Scientists discover novel mechanism of CircRNA inhibiting gastric cancer metastasis
Recently, researchers led by Prof. Lin Wenchu from the High Magnetic Field Laboratory, Hefei Institutes of Physical Science (HFIPS), Chinese Academy of Sciences (CAS), in collaboration with Prof. Shan Ge and Associate Prof. Hu Shanshan from the University of Science and Technology of China, proposed an elegant mechanism that one circRNA, called circURI1, exerted an anti-metastatic effect through sequestering hnRNPM to modulate alternative splicing in Gastric cancer (GC). This is the first reported association between circRNA and alternative splicing. The work was published in PNAS.
GC is the fifth most common malignant tumor and the third leading cause of cancer death worldwide, largely due to the presence of metastatic spread in patients. Circular RNAs (circRNAs) are a class of natural covalent closed single-stranded RNA molecules, which have emerged as key regulators of human cancers, yet their modes of action in GC remain obscure.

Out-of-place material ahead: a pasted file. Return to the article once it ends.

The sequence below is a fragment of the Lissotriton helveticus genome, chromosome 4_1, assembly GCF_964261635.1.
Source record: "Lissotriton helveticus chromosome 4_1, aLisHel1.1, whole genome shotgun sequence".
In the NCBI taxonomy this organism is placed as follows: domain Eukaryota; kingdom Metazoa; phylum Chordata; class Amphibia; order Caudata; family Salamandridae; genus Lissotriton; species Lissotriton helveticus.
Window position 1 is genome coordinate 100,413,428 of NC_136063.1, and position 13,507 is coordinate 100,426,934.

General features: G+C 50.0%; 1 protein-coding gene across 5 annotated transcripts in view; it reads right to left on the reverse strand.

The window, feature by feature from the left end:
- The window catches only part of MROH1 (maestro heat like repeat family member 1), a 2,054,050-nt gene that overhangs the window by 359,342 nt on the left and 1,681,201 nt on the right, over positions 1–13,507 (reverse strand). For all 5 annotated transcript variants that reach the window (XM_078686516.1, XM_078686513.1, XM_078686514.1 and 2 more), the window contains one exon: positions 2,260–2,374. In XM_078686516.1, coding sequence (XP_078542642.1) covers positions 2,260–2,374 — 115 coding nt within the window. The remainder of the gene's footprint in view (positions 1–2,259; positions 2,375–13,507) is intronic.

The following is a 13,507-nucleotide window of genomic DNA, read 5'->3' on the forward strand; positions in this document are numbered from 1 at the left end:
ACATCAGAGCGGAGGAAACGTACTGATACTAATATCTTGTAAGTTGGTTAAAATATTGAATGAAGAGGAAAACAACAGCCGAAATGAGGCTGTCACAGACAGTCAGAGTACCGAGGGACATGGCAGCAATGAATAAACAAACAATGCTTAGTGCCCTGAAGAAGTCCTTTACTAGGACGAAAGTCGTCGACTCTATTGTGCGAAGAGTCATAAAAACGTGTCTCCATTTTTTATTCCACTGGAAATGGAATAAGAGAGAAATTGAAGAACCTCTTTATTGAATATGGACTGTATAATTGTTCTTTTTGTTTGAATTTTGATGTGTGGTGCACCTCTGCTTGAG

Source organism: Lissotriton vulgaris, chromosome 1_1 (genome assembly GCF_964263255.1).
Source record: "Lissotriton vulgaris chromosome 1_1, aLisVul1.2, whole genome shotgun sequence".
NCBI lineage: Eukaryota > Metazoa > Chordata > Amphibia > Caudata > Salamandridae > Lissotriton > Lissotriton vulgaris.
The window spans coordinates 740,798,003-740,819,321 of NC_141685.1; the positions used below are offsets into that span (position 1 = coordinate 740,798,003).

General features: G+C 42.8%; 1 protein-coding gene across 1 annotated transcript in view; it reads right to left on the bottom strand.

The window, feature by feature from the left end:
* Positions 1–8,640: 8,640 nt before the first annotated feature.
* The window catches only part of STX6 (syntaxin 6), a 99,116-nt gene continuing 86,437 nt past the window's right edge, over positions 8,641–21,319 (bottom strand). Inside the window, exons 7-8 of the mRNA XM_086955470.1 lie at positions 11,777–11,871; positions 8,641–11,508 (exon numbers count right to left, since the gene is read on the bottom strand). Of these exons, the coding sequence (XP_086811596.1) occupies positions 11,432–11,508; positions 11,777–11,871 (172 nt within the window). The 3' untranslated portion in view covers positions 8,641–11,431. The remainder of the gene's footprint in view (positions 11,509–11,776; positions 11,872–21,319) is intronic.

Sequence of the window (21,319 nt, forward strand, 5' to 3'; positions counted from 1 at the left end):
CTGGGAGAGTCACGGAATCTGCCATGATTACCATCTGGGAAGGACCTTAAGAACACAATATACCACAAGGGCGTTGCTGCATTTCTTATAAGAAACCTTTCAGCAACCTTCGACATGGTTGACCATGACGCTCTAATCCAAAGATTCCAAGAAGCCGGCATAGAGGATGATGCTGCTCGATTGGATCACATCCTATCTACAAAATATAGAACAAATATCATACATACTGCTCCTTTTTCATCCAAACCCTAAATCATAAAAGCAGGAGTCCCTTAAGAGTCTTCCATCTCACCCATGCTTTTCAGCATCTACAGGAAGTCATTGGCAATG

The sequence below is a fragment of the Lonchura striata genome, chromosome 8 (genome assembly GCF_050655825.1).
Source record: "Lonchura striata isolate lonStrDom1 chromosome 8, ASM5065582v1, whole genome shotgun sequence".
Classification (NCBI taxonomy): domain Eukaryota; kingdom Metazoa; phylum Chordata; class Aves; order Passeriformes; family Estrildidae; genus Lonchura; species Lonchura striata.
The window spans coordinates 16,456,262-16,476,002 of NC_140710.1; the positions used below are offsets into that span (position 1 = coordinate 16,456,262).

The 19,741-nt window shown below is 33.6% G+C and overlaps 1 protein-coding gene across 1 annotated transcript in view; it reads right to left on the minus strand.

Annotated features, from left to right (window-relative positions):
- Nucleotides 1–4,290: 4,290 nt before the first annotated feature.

The researchers performed GC circRNA profiling and identified circURI1 with higher expressions in GC compared to the corresponding non-tumor tissues. Loss-of-function and gain-of-function studies revealed that circURI1 repressed cell migration and invasion in vitro and GC metastasis in vivo.
Mechanistically, circURI1 behaved as a decoy of hnRNPM in a sequence-dependent manner to modulate alternative splicing of a subset of genes related to cell migration, thus suppressing GC metastasis.
This study provides a new perspective on the molecular basis of cancer metastasis by circRNAs, and suggests that circURI1 as a potential target for diagnosis and treatment in gastric cancer.